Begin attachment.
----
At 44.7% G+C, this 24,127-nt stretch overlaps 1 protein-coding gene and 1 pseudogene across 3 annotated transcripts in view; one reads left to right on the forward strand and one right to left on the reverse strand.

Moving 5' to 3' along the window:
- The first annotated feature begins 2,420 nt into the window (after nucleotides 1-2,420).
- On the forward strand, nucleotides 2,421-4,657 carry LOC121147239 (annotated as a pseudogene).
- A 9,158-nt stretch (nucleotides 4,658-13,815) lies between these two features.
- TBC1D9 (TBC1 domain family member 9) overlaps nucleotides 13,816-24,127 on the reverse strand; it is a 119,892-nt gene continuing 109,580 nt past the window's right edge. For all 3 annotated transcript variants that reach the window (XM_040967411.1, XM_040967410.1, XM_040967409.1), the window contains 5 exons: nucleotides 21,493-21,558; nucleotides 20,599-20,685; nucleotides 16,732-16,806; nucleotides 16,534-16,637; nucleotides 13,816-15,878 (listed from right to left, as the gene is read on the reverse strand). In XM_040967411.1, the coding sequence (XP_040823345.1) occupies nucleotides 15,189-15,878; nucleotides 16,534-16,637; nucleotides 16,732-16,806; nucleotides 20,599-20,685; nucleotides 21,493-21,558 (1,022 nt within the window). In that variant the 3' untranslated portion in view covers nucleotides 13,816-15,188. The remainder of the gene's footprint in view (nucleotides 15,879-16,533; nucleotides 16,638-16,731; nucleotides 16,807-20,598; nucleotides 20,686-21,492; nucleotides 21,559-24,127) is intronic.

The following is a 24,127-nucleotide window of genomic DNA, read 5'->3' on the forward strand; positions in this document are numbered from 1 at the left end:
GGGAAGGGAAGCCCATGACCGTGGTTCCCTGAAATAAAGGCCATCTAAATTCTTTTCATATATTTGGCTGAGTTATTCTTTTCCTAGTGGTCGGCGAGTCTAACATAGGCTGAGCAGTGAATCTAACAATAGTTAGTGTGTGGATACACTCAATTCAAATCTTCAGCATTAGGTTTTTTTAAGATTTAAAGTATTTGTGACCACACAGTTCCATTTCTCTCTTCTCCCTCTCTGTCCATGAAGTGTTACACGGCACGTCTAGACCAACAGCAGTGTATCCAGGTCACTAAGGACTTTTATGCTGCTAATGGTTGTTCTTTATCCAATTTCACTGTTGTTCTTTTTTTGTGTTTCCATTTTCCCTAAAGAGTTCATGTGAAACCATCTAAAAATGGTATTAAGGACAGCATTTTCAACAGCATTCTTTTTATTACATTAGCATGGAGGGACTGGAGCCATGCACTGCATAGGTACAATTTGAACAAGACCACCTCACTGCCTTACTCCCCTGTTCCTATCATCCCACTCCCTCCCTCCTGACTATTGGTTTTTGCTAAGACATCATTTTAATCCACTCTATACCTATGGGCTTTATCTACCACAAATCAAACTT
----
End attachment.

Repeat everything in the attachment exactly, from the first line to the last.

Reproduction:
At 44.7% G+C, this 24,127-nt stretch overlaps 1 protein-coding gene and 1 pseudogene across 3 annotated transcripts in view; one reads left to right on the forward strand and one right to left on the reverse strand.

Moving 5' to 3' along the window:
- The first annotated feature begins 2,420 nt into the window (after nucleotides 1-2,420).
- On the forward strand, nucleotides 2,421-4,657 carry LOC121147239 (annotated as a pseudogene).
- A 9,158-nt stretch (nucleotides 4,658-13,815) lies between these two features.
- TBC1D9 (TBC1 domain family member 9) overlaps nucleotides 13,816-24,127 on the reverse strand; it is a 119,892-nt gene continuing 109,580 nt past the window's right edge. For all 3 annotated transcript variants that reach the window (XM_040967411.1, XM_040967410.1, XM_040967409.1), the window contains 5 exons: nucleotides 21,493-21,558; nucleotides 20,599-20,685; nucleotides 16,732-16,806; nucleotides 16,534-16,637; nucleotides 13,816-15,878 (listed from right to left, as the gene is read on the reverse strand). In XM_040967411.1, the coding sequence (XP_040823345.1) occupies nucleotides 15,189-15,878; nucleotides 16,534-16,637; nucleotides 16,732-16,806; nucleotides 20,599-20,685; nucleotides 21,493-21,558 (1,022 nt within the window). In that variant the 3' untranslated portion in view covers nucleotides 13,816-15,188. The remainder of the gene's footprint in view (nucleotides 15,879-16,533; nucleotides 16,638-16,731; nucleotides 16,807-20,598; nucleotides 20,686-21,492; nucleotides 21,559-24,127) is intronic.

The following is a 24,127-nucleotide window of genomic DNA, read 5'->3' on the forward strand; positions in this document are numbered from 1 at the left end:
GGGAAGGGAAGCCCATGACCGTGGTTCCCTGAAATAAAGGCCATCTAAATTCTTTTCATATATTTGGCTGAGTTATTCTTTTCCTAGTGGTCGGCGAGTCTAACATAGGCTGAGCAGTGAATCTAACAATAGTTAGTGTGTGGATACACTCAATTCAAATCTTCAGCATTAGGTTTTTTTAAGATTTAAAGTATTTGTGACCACACAGTTCCATTTCTCTCTTCTCCCTCTCTGTCCATGAAGTGTTACACGGCACGTCTAGACCAACAGCAGTGTATCCAGGTCACTAAGGACTTTTATGCTGCTAATGGTTGTTCTTTATCCAATTTCACTGTTGTTCTTTTTTTGTGTTTCCATTTTCCCTAAAGAGTTCATGTGAAACCATCTAAAAATGGTATTAAGGACAGCATTTTCAACAGCATTCTTTTTATTACATTAGCATGGAGGGACTGGAGCCATGCACTGCATAGGTACAATTTGAACAAGACCACCTCACTGCCTTACTCCCCTGTTCCTATCATCCCACTCCCTCCCTCCTGACTATTGGTTTTTGCTAAGACATCATTTTAATCCACTCTATACCTATGGGCTTTATCTACCACAAATCAAACTT